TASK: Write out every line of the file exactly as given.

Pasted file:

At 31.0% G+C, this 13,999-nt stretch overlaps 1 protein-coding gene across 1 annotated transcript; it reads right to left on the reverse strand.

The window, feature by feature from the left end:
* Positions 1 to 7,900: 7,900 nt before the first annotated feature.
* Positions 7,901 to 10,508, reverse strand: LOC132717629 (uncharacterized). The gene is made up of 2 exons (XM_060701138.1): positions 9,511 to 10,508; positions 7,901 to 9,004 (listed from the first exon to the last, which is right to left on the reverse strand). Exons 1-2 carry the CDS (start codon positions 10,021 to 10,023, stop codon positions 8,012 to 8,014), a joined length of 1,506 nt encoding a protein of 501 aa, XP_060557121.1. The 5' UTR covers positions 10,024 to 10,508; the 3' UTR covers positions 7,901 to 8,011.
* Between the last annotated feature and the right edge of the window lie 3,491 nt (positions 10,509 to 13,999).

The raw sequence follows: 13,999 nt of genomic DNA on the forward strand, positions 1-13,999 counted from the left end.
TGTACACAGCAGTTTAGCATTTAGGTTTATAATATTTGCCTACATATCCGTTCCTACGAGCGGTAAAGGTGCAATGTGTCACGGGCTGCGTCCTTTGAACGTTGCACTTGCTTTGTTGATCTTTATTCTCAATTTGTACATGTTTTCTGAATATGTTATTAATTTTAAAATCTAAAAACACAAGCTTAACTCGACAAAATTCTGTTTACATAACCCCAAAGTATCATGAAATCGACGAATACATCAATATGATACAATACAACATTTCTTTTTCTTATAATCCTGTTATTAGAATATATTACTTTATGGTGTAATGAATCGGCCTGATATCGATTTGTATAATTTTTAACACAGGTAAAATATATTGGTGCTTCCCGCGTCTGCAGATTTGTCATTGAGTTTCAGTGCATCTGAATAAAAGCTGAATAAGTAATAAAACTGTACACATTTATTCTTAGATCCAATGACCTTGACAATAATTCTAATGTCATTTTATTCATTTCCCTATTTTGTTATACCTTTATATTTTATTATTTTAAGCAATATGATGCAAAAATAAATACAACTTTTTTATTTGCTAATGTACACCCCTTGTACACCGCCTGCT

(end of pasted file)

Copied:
At 31.0% G+C, this 13,999-nt stretch overlaps 1 protein-coding gene across 1 annotated transcript; it reads right to left on the reverse strand.

The window, feature by feature from the left end:
* Positions 1 to 7,900: 7,900 nt before the first annotated feature.
* Positions 7,901 to 10,508, reverse strand: LOC132717629 (uncharacterized). The gene is made up of 2 exons (XM_060701138.1): positions 9,511 to 10,508; positions 7,901 to 9,004 (listed from the first exon to the last, which is right to left on the reverse strand). Exons 1-2 carry the CDS (start codon positions 10,021 to 10,023, stop codon positions 8,012 to 8,014), a joined length of 1,506 nt encoding a protein of 501 aa, XP_060557121.1. The 5' UTR covers positions 10,024 to 10,508; the 3' UTR covers positions 7,901 to 8,011.
* Between the last annotated feature and the right edge of the window lie 3,491 nt (positions 10,509 to 13,999).

The raw sequence follows: 13,999 nt of genomic DNA on the forward strand, positions 1-13,999 counted from the left end.
TGTACACAGCAGTTTAGCATTTAGGTTTATAATATTTGCCTACATATCCGTTCCTACGAGCGGTAAAGGTGCAATGTGTCACGGGCTGCGTCCTTTGAACGTTGCACTTGCTTTGTTGATCTTTATTCTCAATTTGTACATGTTTTCTGAATATGTTATTAATTTTAAAATCTAAAAACACAAGCTTAACTCGACAAAATTCTGTTTACATAACCCCAAAGTATCATGAAATCGACGAATACATCAATATGATACAATACAACATTTCTTTTTCTTATAATCCTGTTATTAGAATATATTACTTTATGGTGTAATGAATCGGCCTGATATCGATTTGTATAATTTTTAACACAGGTAAAATATATTGGTGCTTCCCGCGTCTGCAGATTTGTCATTGAGTTTCAGTGCATCTGAATAAAAGCTGAATAAGTAATAAAACTGTACACATTTATTCTTAGATCCAATGACCTTGACAATAATTCTAATGTCATTTTATTCATTTCCCTATTTTGTTATACCTTTATATTTTATTATTTTAAGCAATATGATGCAAAAATAAATACAACTTTTTTATTTGCTAATGTACACCCCTTGTACACCGCCTGCT